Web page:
Basic  Types  of  Bridges

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Arch

Beam

Cable-Stayed

Cantilever

Suspension

Truss

 

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Arch | Beam | Cable-Stayed | Cantilever | Suspension | Truss

Introduction

The main types of bridges are arches, beam bridges, cable-stayed bridges, cantilever bridges and suspension bridges. You will have noticed that this list does not include truss bridges. These are usually arches, beams or girders, or cantilevers, or they may be parts of bridges, for example the suspended span of a cantilever bridge, or the deck of a cable-stayed bridge or a suspension bridge. The phrase "truss bridge", however, is sometimes reserved for those which act primarily as beams, while the others are discussed under the heading of the bridges of which they form a part. You could say that a truss, like a box-girder or a pre-stressed span, is more a type of construction than a type of structure.

At various places in this website there are sections which explain that the boundaries between the various types of bridges are not completely impervious, and that in principle at least, bridges can be built that are not obviously in a simple category. The reason that the types of most bridges are obvious is that these types have become popular because they are successful, and success is greatest in the broad central regions of the available variable-space. For example, if you make an extremely flat suspension bridge, you could put the wires in a concrete matrix, and you would have a pre-stressed beam requiring no anchorages. The same is true of arches - an extremely flat arch would generate enormous thrust, and a beam would be a better solution.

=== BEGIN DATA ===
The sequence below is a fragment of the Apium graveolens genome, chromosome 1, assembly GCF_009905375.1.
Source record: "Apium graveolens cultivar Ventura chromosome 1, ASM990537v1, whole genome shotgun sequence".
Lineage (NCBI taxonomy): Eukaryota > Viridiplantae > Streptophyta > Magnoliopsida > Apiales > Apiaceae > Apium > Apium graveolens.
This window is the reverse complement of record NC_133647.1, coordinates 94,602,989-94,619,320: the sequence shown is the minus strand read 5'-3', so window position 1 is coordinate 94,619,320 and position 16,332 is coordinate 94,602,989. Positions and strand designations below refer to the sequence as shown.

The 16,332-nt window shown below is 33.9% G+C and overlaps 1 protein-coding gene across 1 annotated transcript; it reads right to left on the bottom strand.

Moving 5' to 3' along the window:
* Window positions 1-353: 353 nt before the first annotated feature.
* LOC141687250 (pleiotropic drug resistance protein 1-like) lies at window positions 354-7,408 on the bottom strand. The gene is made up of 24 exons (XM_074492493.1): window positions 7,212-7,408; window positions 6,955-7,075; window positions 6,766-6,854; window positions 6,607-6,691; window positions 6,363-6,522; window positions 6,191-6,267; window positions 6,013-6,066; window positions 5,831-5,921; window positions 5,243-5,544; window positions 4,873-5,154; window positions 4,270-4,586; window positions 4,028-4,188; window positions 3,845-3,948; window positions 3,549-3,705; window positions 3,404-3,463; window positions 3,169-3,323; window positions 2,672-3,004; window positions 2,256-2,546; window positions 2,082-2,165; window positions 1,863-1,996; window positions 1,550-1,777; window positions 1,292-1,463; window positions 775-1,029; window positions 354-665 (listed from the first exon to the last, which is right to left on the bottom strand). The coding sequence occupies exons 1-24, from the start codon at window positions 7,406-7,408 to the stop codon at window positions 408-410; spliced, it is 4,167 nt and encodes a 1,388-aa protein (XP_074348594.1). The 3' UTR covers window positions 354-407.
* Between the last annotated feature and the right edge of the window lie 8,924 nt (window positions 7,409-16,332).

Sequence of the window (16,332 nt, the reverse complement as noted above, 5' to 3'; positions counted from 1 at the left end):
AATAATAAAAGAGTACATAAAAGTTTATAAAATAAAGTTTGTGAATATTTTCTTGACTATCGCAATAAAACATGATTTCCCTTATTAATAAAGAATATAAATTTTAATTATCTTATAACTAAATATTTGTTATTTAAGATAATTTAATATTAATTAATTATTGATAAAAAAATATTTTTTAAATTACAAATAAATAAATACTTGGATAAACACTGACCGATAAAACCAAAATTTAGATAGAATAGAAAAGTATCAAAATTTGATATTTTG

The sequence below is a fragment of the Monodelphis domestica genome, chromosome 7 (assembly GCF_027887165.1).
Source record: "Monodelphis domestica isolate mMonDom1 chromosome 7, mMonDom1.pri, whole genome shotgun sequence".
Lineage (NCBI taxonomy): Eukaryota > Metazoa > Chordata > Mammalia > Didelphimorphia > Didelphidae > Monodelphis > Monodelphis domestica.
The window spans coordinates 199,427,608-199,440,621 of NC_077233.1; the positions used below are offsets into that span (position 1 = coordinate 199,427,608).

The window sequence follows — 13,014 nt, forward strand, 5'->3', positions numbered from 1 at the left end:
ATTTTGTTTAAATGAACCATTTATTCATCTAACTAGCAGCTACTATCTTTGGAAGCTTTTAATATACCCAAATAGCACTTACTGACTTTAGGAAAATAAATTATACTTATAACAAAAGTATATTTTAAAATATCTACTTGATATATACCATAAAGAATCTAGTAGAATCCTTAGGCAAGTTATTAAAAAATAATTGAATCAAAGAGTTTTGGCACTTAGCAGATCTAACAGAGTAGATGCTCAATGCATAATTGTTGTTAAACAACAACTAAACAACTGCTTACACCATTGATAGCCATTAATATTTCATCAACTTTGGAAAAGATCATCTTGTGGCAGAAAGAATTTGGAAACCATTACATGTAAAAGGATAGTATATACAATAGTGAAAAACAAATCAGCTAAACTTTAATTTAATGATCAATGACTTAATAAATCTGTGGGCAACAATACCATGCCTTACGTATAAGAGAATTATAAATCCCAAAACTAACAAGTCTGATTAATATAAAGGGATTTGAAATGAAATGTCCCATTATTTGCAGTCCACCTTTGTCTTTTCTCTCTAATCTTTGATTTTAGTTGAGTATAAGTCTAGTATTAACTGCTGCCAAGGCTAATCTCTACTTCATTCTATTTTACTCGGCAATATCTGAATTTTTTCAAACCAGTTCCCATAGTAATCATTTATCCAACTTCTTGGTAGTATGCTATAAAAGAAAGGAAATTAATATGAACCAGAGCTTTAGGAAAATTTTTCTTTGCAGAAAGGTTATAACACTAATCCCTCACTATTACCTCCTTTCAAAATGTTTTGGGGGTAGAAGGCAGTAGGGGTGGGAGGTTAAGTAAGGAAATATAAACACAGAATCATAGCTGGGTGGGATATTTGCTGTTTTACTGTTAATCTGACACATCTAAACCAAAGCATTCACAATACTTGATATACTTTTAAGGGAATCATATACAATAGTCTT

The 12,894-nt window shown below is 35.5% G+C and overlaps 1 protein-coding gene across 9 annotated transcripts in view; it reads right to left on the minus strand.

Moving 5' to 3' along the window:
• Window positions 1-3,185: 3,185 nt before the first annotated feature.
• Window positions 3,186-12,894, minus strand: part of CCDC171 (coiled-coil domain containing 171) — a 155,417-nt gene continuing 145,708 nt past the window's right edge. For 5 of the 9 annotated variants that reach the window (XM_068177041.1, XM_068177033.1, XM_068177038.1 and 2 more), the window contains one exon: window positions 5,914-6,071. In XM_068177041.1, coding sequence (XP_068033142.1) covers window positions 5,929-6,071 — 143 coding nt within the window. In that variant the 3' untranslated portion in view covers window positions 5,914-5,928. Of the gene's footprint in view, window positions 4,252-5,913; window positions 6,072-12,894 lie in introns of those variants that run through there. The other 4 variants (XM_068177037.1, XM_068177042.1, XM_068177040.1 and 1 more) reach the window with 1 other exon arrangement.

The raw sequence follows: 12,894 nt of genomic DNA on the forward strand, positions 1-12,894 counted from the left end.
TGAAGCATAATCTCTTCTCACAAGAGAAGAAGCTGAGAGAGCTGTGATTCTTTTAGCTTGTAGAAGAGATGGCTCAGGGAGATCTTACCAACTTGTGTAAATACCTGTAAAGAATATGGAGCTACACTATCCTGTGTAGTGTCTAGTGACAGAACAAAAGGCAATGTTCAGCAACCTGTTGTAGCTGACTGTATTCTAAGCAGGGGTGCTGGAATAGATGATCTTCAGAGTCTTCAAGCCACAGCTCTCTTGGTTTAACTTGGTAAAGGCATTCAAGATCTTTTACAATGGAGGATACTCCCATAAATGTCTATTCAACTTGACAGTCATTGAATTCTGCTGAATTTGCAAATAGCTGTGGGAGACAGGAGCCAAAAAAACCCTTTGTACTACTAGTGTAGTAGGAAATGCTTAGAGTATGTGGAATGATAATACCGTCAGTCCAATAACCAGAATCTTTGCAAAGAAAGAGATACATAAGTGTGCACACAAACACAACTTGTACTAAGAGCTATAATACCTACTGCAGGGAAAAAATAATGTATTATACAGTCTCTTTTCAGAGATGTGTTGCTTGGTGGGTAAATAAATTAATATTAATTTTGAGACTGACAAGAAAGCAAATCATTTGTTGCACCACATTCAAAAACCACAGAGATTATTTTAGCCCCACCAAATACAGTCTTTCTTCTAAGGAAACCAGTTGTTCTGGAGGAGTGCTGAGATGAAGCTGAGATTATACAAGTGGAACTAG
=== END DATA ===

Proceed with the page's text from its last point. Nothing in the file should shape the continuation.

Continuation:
The same difficulty applies to many other other human activities, and indeed of many natural groups of species: although there are many genera and species which tax the powers of biologists to classify them, the vast majority fall more easily into groups. On the other hand, where there are very many closely related species, there may be sporadic disputes between "lumpers" and "splitters".

This diagram shows the length of a bridge and two definitions of span.

This chart shows the relative lengths of the longest bridges of different types, in 2004. The completion of new bridges may mean that the diagram needs updating. The spans are measured on the vertical axis, while the horizontal axis merely counts the spans in order of length. The types of materials used are greatly dependent on the span. The designer of a small footbridge may have greater freedom of choice than the designer of a large cable-stayed bridge, for example, though economic principles always play a part.

If we look at the distribution of the longitudinal forces within a span, they can be summarized as follows.

Arch - the average line of the forces should be as near the centre line as possible, and certainly within the kern.

Cable - the forces will automatically be distributed across the cable.

Beam - the forces should be as far from the neutral axis as possible.

Cantilever - the forces should be as far from the neutral axis as possible.

This requirement leads to the use of constructions such as I-beams, truss girders and trusses.

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Arch

Beam

Cable-Stayed

Cantilever

Suspension

Truss

=======

Back to Basic Pages      Back to Bridges     Back to Home Page | © 2015 Brantacan | Find Us on Facebook | Many thanks to Enviko Commercial